Preparing the Divestiture
No two divestitures are exactly alike and one of the foremost tasks of the project team is to determine precisely what is to be sold. While some divestitures involve the sale of assets, others involve sale of legal corporate entities. When determining specifically what is to be sold, tax, legal as well as business implications are required to be considered from both the buyer's and seller's perspective.
A number of other issues, in addition to the form of the transaction, are to be considered in preparing the divestiture. Divestitures involving stand alone businesses that have no ongoing relationship with the selling corporation after the sale are the cleanest divestitures. Divestitures, however, often involve some sort of continuing business relationship. The selling corporation may be the supplier of products and/or services to the business being sold, which are critical to the future success of the business. The purchaser will, therefore, expect to negotiate some sort of a service agreement as part of the transaction. In other words, there may exist marketing or distribution dependencies between the selling corporation and the business being divested. Further, the purchaser would prefer to develop operationally viable and economically feasible agency agreements as part of the transaction. It is, therefore, essential to carefully analyze these types of interdependencies at the very outset of the divestiture project. Major problems can often arise in the successful completion of the divestiture due to failure to understand these interdependencies and to prepare for their resolution as part of the overall transaction. The least that can happen is that discovery of critical interdependencies late in the negotiating process can seriously impact the selling price or deal structure, and may cause the buyer to relinquish the deal.
The resolution of management and human resources issues is another important matter to be considered in preparing the divestiture, and may affect the nature, timing, and valuation of the business. If key members of the management or if staff expertise are valuable assets critical to the future success of the business, these people should be retained and motivated to assure a successful sale. It is necessary to understand and address the needs and desires of these people early in the divestiture process. Special compensation and employment contracts are useful tools to be considered in some instances in order to assure management and staff cooperation in the divestiture process. The manner in which employees are handled has a role to play in deciding the price a buyer is willing to pay for the business and the net value of the deal to the seller.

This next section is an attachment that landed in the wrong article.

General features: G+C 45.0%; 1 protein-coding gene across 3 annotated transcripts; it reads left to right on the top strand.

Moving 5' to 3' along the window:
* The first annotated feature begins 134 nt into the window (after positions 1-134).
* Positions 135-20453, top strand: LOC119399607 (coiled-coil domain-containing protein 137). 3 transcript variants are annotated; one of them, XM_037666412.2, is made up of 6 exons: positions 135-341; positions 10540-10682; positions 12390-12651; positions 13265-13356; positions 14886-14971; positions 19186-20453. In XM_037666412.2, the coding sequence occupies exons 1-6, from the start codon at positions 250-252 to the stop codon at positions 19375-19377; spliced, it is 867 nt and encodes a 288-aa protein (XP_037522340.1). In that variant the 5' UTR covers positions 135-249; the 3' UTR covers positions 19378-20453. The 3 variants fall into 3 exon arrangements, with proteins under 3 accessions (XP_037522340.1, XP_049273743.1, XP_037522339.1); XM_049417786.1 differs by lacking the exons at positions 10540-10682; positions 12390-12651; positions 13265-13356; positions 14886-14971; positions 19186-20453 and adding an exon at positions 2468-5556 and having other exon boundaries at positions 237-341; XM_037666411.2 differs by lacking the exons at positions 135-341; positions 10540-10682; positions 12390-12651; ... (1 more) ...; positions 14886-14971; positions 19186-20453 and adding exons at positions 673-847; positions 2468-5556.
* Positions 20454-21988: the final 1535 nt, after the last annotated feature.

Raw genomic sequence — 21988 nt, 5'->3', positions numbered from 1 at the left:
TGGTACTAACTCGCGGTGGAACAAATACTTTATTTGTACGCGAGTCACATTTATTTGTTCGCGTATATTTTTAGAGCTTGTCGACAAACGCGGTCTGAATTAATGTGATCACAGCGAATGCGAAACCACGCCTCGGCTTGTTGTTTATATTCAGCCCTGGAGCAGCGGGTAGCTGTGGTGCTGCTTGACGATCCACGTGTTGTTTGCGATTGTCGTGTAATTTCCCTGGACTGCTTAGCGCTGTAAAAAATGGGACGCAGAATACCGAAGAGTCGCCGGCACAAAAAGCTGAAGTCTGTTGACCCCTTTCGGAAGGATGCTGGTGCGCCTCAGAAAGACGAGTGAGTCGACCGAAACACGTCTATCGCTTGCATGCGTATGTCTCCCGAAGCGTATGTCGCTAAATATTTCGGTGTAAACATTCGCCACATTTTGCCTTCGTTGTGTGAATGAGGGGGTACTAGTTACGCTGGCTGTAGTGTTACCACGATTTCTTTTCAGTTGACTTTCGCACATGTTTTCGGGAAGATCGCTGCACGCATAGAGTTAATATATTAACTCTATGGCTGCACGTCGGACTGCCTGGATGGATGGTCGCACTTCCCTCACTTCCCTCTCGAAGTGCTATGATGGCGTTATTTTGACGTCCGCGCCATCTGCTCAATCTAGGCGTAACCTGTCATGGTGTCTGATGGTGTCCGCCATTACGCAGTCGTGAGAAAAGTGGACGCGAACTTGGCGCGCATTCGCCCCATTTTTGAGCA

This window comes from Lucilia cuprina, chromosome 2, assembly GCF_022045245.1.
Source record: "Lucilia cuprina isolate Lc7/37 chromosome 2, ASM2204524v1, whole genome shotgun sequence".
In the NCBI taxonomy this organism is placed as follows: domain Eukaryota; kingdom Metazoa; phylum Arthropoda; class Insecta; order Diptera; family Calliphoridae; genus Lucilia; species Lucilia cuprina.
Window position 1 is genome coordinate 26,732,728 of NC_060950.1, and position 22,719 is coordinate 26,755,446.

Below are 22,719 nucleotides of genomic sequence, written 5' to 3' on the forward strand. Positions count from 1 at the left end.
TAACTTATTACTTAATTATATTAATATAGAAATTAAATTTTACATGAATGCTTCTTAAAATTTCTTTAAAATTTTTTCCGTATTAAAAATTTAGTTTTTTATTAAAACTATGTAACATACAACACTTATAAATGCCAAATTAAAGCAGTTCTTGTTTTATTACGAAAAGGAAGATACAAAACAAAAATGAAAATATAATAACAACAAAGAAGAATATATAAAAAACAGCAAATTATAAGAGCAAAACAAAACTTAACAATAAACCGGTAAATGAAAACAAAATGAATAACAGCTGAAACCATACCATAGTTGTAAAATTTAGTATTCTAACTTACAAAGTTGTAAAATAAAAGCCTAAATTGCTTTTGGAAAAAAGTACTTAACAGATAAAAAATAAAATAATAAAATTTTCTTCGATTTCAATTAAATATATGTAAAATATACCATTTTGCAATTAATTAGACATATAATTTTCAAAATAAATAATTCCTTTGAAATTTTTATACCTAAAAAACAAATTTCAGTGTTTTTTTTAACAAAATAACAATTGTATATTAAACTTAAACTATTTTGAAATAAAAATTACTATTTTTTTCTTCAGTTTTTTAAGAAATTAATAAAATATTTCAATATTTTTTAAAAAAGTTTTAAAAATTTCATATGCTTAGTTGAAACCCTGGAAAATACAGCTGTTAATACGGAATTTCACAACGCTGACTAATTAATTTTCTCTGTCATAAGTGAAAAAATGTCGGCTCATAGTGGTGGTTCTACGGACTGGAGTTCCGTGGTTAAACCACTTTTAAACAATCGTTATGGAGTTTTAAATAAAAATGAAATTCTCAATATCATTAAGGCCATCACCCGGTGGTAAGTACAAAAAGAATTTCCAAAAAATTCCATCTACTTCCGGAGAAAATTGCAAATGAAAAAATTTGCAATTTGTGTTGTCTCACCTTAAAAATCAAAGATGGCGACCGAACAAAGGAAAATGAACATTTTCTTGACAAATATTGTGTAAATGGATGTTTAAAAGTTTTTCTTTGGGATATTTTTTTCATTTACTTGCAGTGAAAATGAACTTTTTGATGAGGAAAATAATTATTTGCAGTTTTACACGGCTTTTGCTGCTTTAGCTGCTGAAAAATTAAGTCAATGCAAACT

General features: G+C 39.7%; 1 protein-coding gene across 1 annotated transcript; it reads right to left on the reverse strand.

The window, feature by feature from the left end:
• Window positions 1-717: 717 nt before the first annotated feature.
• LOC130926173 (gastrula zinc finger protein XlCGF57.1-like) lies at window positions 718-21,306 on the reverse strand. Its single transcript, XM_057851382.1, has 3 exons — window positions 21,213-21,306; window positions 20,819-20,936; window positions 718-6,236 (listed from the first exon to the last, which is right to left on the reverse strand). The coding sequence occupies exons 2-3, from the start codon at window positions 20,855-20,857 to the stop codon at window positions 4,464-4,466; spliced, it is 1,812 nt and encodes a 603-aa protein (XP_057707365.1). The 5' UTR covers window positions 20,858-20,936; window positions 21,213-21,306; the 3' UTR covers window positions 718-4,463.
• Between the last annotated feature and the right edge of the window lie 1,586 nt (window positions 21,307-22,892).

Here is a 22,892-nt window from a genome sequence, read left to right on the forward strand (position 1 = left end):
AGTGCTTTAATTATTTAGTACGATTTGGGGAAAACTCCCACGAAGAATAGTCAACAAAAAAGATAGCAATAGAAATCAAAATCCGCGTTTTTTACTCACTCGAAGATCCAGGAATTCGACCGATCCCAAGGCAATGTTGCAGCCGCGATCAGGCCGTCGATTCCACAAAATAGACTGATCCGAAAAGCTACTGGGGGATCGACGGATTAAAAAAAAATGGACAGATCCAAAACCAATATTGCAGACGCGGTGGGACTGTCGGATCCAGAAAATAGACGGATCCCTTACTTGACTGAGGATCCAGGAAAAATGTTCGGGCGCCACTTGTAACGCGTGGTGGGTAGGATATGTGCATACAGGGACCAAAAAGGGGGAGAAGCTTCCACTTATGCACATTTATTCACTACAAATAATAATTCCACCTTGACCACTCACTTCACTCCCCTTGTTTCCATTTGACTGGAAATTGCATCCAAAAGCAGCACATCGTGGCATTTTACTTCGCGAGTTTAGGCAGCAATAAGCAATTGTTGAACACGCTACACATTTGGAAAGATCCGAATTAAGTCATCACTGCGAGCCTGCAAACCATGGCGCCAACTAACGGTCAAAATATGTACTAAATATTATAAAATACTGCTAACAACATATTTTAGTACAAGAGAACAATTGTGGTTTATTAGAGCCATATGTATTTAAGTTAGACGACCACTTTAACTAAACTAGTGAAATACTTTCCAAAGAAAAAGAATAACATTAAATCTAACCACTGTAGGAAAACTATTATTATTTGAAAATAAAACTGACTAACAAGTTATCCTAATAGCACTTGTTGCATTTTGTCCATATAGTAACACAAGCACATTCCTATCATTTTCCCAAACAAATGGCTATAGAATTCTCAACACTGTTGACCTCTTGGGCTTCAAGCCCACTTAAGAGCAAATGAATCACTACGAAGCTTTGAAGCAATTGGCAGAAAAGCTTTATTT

Most of the efforts in preparing the divestiture go into gathering data and information necessary to present the business to prospective purchasers. Several purposes are served by this data-gathering exercise such as:
- It enables the selling corporation to make some policy-type decisions.
- It forms the basis on which the initial selling document or offering memorandum is developed.
- It serves as the foundation for business reviews to be held with serious prospective buyers later in the selling process.
Thus, as a result of preparing a business for sale, the project team, often, ends up knowing more about the business being sold than either the management of the business or the selling corporation. In other words, successful divestitures depend upon careful preparation and intimate knowledge of the business being sold.
In preparing a divestiture, it may be helpful to review the requirements of types of data and information in the context of a typical offering memorandum. Although the preparation of a formal offering memorandum is not required for all divestitures, the data and information necessary to initiate the selling process tend to be the same. The type of selling process decides whether or not to prepare a formal offering memorandum. A formal offering memorandum is essential if the business being sold is to be offered to a number of potential buyers, either sequentially or on a competitive bidding basis. The formality of an offering memorandum may not be necessary if the selling corporation is highly confident of knowing the buyer and that the deal will be done with that one party; however, the prospective buyer has to be provided with the same level of information.
The offering memorandum must provide sufficient details to the prospective buyers to ascertain their genuine interest in acquiring the business. It should be accurate in every respect. Errors or misstatements about the business can cause serious difficulties in consummating the transaction and may cause discussions to be terminated completely. The offering memorandum should emphasize the strengths of the business and, where possible, position these in alliance with the strategies or potential strategies of prospective buyers.